In the long-term, our County is holistically rethinking what “public safety” means. At the resident level, we heard during Civic Week that residents are keenly aware of the root causes of safety challenges and are looking to the County for support. We heard stories about how trauma affects neighborhoods that experience frequent, ongoing violence, which further contributes to a lack of safety. As we think about comprehensive public safety services, we heard that in some neighborhoods, an overwhelming number of residents have been incarcerated or know someone who has and that these individuals need additional support to thrive once they return to the community.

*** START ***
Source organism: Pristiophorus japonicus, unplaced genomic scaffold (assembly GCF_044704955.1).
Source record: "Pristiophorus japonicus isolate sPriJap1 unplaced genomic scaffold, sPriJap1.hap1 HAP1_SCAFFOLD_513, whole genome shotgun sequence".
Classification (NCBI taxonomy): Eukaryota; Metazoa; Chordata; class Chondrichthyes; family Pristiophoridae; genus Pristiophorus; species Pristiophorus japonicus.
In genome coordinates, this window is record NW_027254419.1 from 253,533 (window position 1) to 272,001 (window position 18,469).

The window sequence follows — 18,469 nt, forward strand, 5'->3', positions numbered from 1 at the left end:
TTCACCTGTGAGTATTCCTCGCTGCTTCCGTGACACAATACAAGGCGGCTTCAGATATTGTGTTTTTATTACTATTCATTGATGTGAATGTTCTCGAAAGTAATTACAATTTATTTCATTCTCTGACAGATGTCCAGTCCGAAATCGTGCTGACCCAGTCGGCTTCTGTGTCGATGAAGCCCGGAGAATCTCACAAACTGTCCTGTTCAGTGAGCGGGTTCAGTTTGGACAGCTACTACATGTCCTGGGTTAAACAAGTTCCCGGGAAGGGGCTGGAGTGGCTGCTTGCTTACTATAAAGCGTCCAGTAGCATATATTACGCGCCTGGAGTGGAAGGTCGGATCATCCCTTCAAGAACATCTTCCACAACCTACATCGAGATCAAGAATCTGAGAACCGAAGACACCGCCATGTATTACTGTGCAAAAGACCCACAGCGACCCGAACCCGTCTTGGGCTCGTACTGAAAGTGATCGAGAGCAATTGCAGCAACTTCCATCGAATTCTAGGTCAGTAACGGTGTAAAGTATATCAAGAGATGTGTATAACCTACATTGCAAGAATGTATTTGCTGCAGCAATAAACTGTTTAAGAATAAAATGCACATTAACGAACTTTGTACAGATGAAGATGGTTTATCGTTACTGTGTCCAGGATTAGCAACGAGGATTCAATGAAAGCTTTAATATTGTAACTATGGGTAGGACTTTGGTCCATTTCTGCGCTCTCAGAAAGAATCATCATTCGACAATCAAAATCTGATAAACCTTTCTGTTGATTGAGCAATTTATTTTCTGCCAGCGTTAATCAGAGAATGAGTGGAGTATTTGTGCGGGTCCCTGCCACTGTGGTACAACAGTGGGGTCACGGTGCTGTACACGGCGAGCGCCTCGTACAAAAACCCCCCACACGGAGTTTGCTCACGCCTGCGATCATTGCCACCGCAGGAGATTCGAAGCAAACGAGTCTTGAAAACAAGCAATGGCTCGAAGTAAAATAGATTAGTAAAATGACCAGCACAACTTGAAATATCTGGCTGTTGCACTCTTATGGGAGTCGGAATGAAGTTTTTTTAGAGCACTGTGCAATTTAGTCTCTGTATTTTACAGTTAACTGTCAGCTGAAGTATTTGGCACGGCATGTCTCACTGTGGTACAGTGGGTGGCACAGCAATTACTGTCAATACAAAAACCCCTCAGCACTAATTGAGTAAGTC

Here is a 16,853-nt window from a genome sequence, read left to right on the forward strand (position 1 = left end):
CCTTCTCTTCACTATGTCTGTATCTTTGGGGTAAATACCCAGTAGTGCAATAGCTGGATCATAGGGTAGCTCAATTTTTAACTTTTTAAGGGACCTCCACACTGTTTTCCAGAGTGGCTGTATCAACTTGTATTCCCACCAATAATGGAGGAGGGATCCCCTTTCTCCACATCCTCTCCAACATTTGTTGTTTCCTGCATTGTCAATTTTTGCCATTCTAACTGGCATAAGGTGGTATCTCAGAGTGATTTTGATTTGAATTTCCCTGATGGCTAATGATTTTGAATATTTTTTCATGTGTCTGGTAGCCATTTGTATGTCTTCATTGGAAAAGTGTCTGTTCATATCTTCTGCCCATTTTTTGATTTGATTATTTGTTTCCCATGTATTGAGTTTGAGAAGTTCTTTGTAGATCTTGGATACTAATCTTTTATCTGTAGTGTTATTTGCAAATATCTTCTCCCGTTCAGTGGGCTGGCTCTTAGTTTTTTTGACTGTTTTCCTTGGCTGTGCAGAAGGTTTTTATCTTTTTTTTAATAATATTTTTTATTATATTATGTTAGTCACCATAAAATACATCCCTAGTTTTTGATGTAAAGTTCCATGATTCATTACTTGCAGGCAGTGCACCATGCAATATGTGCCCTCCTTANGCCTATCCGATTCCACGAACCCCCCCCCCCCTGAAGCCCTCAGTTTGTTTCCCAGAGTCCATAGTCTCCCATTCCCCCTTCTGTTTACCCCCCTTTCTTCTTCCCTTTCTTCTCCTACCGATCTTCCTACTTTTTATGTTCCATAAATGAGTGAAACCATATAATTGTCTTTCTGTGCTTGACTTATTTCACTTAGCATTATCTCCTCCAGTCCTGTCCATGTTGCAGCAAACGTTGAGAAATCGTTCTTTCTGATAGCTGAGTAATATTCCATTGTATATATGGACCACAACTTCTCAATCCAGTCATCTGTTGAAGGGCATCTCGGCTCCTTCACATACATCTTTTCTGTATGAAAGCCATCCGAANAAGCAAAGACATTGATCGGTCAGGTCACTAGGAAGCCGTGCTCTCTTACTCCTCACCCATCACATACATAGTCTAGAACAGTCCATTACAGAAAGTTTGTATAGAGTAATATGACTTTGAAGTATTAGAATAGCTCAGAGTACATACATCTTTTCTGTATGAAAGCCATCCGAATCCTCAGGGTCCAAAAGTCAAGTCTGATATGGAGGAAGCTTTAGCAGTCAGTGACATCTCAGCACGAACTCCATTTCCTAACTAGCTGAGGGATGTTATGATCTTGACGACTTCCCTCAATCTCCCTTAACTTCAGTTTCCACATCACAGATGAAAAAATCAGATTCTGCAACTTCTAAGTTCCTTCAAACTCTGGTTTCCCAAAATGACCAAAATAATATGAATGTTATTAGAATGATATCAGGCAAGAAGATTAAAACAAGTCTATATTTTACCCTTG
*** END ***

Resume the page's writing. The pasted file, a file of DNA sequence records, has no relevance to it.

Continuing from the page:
As County government, we understand our role as leaders in moving us toward that holistic definition of “public safety.” We can continue developing early intervention points and expanding social services. We can work to reduce criminalization by expanding the civil citation program and coordinating a non-911 alternative to crisis intervention. And we can build a stronger system of support services for formerly incarcerated individuals, including supportive housing, job placement, substance abuse counseling, and work toward preventing recidivism.